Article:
The European Central Bank has pulled the license of Latvia’s Trasta Komercbanka on the request of the Latvian financial market regulator FKTK.
The move on March 3 likely spells the end for the beleaguered lender, on which withdrawal limits were imposed in late January by the FKTK, after the bank failed to take action on improving its capital base and proving that it had not been involved in money-laundering.
Money laundering has long been a problem of the Latvian banking sector. Latvian banks are a popular haven for non-resident deposits (NRDs), mostly stemming from Russia, Ukraine and other CIS countries.
The regulator said a decision would follow on access to deposits in Trasta, as well as information on the procedure and timeframe for disbursement of guaranteed compensation. Deposits of up to €100,000 are guaranteed by the state and 93% of depositors will recover their money, the FKTK said.
Trasta Komercbanka is not important enough for the Latvian banking system to undergo resolution action or bailout, the FKTK said in a statement.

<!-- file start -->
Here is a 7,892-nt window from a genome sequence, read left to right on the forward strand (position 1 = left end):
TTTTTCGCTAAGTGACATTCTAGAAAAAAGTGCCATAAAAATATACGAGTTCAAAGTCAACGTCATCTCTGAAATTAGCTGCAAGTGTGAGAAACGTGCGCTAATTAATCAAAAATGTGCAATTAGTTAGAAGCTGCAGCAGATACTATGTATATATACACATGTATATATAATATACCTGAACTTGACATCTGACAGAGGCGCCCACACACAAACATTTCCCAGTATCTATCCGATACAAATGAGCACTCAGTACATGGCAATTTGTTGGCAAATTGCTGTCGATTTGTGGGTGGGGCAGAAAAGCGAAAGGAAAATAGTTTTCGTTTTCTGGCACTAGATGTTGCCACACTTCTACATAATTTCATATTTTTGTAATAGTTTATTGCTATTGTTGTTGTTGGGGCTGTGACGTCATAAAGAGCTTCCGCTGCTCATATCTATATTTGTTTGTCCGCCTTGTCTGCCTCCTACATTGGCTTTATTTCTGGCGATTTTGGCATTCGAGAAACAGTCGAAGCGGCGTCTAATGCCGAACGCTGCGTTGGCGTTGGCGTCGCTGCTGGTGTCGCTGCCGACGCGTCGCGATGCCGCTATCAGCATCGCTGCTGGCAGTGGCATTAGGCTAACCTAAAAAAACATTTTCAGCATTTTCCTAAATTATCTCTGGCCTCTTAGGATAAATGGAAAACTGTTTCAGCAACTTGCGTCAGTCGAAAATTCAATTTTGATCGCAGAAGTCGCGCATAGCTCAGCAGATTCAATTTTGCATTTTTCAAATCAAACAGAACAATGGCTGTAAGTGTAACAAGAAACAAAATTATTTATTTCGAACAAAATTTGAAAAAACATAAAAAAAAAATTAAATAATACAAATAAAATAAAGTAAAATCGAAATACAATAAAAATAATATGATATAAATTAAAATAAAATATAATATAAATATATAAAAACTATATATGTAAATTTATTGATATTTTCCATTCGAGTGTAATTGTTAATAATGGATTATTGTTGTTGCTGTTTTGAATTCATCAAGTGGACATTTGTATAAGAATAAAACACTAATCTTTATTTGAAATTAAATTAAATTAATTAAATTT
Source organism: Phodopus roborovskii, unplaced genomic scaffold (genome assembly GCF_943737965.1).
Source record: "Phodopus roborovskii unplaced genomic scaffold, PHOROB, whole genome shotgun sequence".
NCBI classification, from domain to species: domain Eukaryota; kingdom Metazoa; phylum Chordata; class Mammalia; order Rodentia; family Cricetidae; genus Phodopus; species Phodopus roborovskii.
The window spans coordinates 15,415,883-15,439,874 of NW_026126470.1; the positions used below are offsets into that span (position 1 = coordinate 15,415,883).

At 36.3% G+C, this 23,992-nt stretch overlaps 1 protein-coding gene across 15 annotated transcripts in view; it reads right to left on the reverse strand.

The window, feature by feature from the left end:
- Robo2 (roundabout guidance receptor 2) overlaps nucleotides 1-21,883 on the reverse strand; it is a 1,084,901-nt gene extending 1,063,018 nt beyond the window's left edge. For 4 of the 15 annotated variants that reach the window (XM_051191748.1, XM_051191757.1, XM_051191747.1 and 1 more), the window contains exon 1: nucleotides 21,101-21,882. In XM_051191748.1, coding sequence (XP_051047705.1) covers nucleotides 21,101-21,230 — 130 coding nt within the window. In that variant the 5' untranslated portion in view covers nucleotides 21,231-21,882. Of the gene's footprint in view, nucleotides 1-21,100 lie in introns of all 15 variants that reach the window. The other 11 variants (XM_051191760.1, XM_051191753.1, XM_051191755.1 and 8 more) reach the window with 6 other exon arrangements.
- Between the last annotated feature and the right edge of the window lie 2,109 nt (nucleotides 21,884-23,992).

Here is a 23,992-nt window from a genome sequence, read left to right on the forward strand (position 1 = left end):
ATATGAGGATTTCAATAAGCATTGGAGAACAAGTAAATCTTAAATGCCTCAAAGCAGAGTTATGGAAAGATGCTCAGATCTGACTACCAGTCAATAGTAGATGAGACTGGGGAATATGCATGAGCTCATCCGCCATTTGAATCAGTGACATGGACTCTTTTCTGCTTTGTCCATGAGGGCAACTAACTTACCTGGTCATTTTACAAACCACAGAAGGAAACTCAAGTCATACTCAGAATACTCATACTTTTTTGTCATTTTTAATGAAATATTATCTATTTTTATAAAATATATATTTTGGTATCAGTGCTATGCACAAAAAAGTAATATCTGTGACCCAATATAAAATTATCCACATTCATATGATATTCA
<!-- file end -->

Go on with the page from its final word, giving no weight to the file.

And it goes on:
“The bank provides no critical functions, and is not a systemically important bank. In the case where the bank quits the market, it will not have adverse effects on financial stability,” the FKTK stated.
FKTK has been under fire recently in Latvia and internationally for alleged inefficiency in curbing money laundering in the Latvian banking system. The criticism led the regulator’s head Kristaps Zakulis to step down in late January, to be replaced with deputy Peter Putnins. The action to pull Trasta’s license may improve Putnins‘ standing with the Latvian government, after he was assessed by a leading minister as not fit for the task of making FKTK more effective.
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